- cutlery and salt and pepper shakers being brought to customers when food is served rather than laying tables in advance (with individually wrapped condiments and sauces being provided on request),
- prevention of hotel buffets “as far as possible”,
- tips becoming digital to minimise the handling of bank-notes,
- hotel guests using facilities such as gyms, spas and pools being encouraged to change in their hotel room to avoid overcrowding of changing rooms,
- removal from gyms of treadmills and other equipment to ensure a safe distance between visitors, and
- conduct of staff patrols of beer gardens and other outside areas to prevent the gathering of large groups of customers
- cancellation by amusement parks and other family entertainment sites of character shows, concerts and end of day parades
The #FAIR4Hospitality campaign
The #FAIR4Hospitality campaign is described on the UKHospitality website as follows:
Our favourite places were hit first and hit hardest – Britain needs them to survive
Hospitality is diverse. It has helped us through the crisis and can help us out of it. It is not just vital to the 3.2m they employ, they are at the heart of our social lives. But they have been devastated by COVID19 – with a 21% decline in trade in quarter 1 – ten times worse than the whole economy. Around a third of businesses believe they will never reopen some sites. For Great Britain to come together again after the lockdown, governments must invest in a fair and timely return for hospitality.
Lockdown, while entirely justified, has kept our customers and staff at home, isolated from friends and family, often unable to earn a living. More than 2 million hospitality jobs are furloughed, and the supply chain is threatened with further damage – these jobs are at risk. Even while closed, the sector faces further costs – bills of up to £1 billion in rent and other costs await them in the second quarter. We have come to know – more than ever – how British hospitality shapes the nation, as well as feeding it: it is key to our sense of community and wellbeing.
It is vital that reopening is done in the right way, at the right time and with the right support so that our industry can help rebuild shattered consumer confidence, bring the entire nation back together safely over the coming months and provide an economic boost to hard-hit coastal and rural communities, providing a morale boost for those families whose holidays have been cancelled. We cannot let our summer slip away before we’ve enjoyed its pleasures and economic boons.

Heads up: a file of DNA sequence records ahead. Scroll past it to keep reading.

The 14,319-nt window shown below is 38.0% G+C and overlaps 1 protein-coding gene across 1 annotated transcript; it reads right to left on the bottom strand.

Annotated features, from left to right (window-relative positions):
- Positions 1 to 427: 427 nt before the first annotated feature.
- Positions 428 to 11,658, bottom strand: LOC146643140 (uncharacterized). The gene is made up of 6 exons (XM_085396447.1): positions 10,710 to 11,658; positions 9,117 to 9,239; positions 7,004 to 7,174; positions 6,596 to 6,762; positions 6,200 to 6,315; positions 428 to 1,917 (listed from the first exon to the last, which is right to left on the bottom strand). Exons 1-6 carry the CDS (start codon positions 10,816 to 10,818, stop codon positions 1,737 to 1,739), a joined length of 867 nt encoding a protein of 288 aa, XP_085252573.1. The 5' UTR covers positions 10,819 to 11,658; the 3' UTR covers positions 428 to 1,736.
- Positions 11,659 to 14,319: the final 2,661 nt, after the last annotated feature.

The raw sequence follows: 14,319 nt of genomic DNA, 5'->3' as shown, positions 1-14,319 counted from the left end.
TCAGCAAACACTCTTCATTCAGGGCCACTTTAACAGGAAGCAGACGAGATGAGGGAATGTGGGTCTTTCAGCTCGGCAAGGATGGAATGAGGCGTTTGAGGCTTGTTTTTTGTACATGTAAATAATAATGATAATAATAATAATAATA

UKHospitality is asking for hospitality businesses to be reopened:
AT THE RIGHT TIME
- Hospitality will be ready to return to work on the return dates set by Westminster, Cardiff and Holyrood based on agreed risk-assessed protocols, ensuring protection for staff and customers
- Hospitality needs initial support to return sub-economically, to save jobs, communities and businesses, tapered as we return to growth
- Hospitality is diverse and needs flexibility to operate safely, not a one-size-fits-all approach; some are already open, most will be ready by 4th July and others will need more time.
WITH THE RIGHT SUPPORT
With support from governments in four primary areas hospitality can play a leading role in Britain’s recovery
- Wellbeing: Endorse our best-practice protocols and risk assessments for a COVID Secure restart
- Employees: Ensure furlough is retained at full rate until hospitality businesses successfully restart
- Communities: Regulate to provide equitable solutions on rent
- Consumers: Cut VAT to boost confidence and incentivise visits to the tourist venues we love
To deliver fairness for all we need all stakeholders – including insurers, landlords and banks – to play a part.
FOR THE GOOD OF THE NATION
- Summer revenues are crucial: without them a quiet winter will spell the end for many businesses. Rural and seaside communities will suffer disproportionately
- The Great British public deserve safe eating and drinking out, safe holidays and leisure: the financial cost is a justified investment in the future of the economy
- Hospitality provides jobs in every city, town and village – its recovery will play a crucial role in levelling up the economy
- We are more than jobs and livelihoods, we are where communities come together – our doors opening will be a true measure of national recovery.